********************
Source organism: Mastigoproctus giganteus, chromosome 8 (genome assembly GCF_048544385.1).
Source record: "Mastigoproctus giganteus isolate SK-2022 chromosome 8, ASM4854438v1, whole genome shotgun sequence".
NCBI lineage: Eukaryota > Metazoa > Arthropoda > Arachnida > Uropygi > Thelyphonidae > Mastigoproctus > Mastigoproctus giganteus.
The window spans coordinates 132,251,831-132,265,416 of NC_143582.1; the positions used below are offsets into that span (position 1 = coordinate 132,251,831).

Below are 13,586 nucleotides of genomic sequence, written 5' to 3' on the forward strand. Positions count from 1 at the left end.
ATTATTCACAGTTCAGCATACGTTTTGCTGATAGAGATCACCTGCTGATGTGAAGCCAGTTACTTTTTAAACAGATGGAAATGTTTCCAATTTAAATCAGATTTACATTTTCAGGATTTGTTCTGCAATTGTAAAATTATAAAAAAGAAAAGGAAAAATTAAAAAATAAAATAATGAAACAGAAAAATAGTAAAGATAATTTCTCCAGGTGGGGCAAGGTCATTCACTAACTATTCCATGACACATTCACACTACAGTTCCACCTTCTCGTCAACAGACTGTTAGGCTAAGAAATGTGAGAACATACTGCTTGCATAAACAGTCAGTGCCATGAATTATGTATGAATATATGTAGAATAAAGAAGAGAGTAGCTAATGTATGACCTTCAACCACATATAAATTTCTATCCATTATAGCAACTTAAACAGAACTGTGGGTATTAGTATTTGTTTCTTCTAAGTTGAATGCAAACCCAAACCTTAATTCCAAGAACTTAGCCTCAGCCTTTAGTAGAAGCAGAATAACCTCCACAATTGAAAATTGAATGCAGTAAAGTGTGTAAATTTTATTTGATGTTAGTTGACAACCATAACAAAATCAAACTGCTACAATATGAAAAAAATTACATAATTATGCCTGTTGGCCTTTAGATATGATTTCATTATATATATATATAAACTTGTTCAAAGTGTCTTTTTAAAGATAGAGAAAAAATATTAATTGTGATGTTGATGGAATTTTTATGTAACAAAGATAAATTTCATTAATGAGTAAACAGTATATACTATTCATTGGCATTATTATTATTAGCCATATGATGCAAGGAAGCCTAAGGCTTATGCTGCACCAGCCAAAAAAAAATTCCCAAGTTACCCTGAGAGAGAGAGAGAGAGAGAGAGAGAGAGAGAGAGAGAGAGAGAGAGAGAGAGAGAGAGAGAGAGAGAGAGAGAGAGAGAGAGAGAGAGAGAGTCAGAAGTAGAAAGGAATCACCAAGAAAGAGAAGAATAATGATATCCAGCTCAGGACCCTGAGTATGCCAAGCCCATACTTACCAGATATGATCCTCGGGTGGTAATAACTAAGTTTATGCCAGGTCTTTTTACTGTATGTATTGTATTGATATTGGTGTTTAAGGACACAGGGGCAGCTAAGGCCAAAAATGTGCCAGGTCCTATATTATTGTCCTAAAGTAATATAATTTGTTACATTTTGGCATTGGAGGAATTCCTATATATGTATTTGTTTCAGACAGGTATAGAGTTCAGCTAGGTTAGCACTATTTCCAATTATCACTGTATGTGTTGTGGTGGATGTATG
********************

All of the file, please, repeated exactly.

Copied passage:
Source organism: Mastigoproctus giganteus, chromosome 8 (genome assembly GCF_048544385.1).
Source record: "Mastigoproctus giganteus isolate SK-2022 chromosome 8, ASM4854438v1, whole genome shotgun sequence".
NCBI lineage: Eukaryota > Metazoa > Arthropoda > Arachnida > Uropygi > Thelyphonidae > Mastigoproctus > Mastigoproctus giganteus.
The window spans coordinates 132,251,831-132,265,416 of NC_143582.1; the positions used below are offsets into that span (position 1 = coordinate 132,251,831).

Below are 13,586 nucleotides of genomic sequence, written 5' to 3' on the forward strand. Positions count from 1 at the left end.
ATTATTCACAGTTCAGCATACGTTTTGCTGATAGAGATCACCTGCTGATGTGAAGCCAGTTACTTTTTAAACAGATGGAAATGTTTCCAATTTAAATCAGATTTACATTTTCAGGATTTGTTCTGCAATTGTAAAATTATAAAAAAGAAAAGGAAAAATTAAAAAATAAAATAATGAAACAGAAAAATAGTAAAGATAATTTCTCCAGGTGGGGCAAGGTCATTCACTAACTATTCCATGACACATTCACACTACAGTTCCACCTTCTCGTCAACAGACTGTTAGGCTAAGAAATGTGAGAACATACTGCTTGCATAAACAGTCAGTGCCATGAATTATGTATGAATATATGTAGAATAAAGAAGAGAGTAGCTAATGTATGACCTTCAACCACATATAAATTTCTATCCATTATAGCAACTTAAACAGAACTGTGGGTATTAGTATTTGTTTCTTCTAAGTTGAATGCAAACCCAAACCTTAATTCCAAGAACTTAGCCTCAGCCTTTAGTAGAAGCAGAATAACCTCCACAATTGAAAATTGAATGCAGTAAAGTGTGTAAATTTTATTTGATGTTAGTTGACAACCATAACAAAATCAAACTGCTACAATATGAAAAAAATTACATAATTATGCCTGTTGGCCTTTAGATATGATTTCATTATATATATATATAAACTTGTTCAAAGTGTCTTTTTAAAGATAGAGAAAAAATATTAATTGTGATGTTGATGGAATTTTTATGTAACAAAGATAAATTTCATTAATGAGTAAACAGTATATACTATTCATTGGCATTATTATTATTAGCCATATGATGCAAGGAAGCCTAAGGCTTATGCTGCACCAGCCAAAAAAAAATTCCCAAGTTACCCTGAGAGAGAGAGAGAGAGAGAGAGAGAGAGAGAGAGAGAGAGAGAGAGAGAGAGAGAGAGAGAGAGAGAGAGAGAGAGAGAGAGAGAGAGAGAGTCAGAAGTAGAAAGGAATCACCAAGAAAGAGAAGAATAATGATATCCAGCTCAGGACCCTGAGTATGCCAAGCCCATACTTACCAGATATGATCCTCGGGTGGTAATAACTAAGTTTATGCCAGGTCTTTTTACTGTATGTATTGTATTGATATTGGTGTTTAAGGACACAGGGGCAGCTAAGGCCAAAAATGTGCCAGGTCCTATATTATTGTCCTAAAGTAATATAATTTGTTACATTTTGGCATTGGAGGAATTCCTATATATGTATTTGTTTCAGACAGGTATAGAGTTCAGCTAGGTTAGCACTATTTCCAATTATCACTGTATGTGTTGTGGTGGATGTATG